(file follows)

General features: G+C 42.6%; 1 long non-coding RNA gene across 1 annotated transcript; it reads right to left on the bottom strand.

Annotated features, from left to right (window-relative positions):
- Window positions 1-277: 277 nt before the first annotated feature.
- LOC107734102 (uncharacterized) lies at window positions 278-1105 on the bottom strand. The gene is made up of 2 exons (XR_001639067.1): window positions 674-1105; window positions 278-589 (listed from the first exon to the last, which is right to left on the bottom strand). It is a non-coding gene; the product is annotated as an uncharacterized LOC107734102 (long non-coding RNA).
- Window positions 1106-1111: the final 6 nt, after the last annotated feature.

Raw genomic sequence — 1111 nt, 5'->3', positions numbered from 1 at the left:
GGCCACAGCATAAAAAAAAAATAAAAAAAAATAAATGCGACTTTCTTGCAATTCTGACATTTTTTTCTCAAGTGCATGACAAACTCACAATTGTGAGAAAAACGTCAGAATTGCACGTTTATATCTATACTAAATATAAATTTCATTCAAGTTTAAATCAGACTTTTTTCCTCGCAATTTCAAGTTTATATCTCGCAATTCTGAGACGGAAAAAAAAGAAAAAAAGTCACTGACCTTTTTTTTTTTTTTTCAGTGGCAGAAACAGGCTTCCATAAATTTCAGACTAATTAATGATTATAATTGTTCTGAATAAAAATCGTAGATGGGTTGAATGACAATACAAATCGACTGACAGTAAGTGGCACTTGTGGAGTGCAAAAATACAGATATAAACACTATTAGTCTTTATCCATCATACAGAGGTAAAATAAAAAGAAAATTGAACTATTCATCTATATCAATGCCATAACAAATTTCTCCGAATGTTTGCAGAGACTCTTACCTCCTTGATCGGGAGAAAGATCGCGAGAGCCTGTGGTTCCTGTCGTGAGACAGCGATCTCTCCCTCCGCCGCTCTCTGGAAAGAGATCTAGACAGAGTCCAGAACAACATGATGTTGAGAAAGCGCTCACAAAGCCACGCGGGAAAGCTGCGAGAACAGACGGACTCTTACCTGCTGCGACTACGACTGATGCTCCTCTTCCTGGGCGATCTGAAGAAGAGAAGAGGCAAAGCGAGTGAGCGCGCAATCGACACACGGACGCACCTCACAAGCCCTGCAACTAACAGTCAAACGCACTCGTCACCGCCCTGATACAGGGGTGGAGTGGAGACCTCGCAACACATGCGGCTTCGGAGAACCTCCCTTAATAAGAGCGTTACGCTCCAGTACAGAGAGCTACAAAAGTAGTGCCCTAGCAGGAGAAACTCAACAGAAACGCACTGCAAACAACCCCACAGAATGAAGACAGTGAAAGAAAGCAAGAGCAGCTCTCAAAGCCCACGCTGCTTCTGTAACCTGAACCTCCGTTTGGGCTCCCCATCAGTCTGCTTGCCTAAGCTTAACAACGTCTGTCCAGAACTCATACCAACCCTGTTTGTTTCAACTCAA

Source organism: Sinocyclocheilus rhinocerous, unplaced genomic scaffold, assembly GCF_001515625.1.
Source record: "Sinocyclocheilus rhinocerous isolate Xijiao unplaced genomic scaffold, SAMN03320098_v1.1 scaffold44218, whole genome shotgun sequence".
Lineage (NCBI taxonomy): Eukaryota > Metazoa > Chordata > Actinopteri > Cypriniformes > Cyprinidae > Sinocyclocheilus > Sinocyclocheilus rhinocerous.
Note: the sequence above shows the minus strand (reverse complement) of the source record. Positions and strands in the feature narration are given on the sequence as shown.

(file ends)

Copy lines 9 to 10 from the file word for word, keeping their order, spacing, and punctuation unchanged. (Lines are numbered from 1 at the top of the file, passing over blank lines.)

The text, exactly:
Source record: "Sinocyclocheilus rhinocerous isolate Xijiao unplaced genomic scaffold, SAMN03320098_v1.1 scaffold44218, whole genome shotgun sequence".
Lineage (NCBI taxonomy): Eukaryota > Metazoa > Chordata > Actinopteri > Cypriniformes > Cyprinidae > Sinocyclocheilus > Sinocyclocheilus rhinocerous.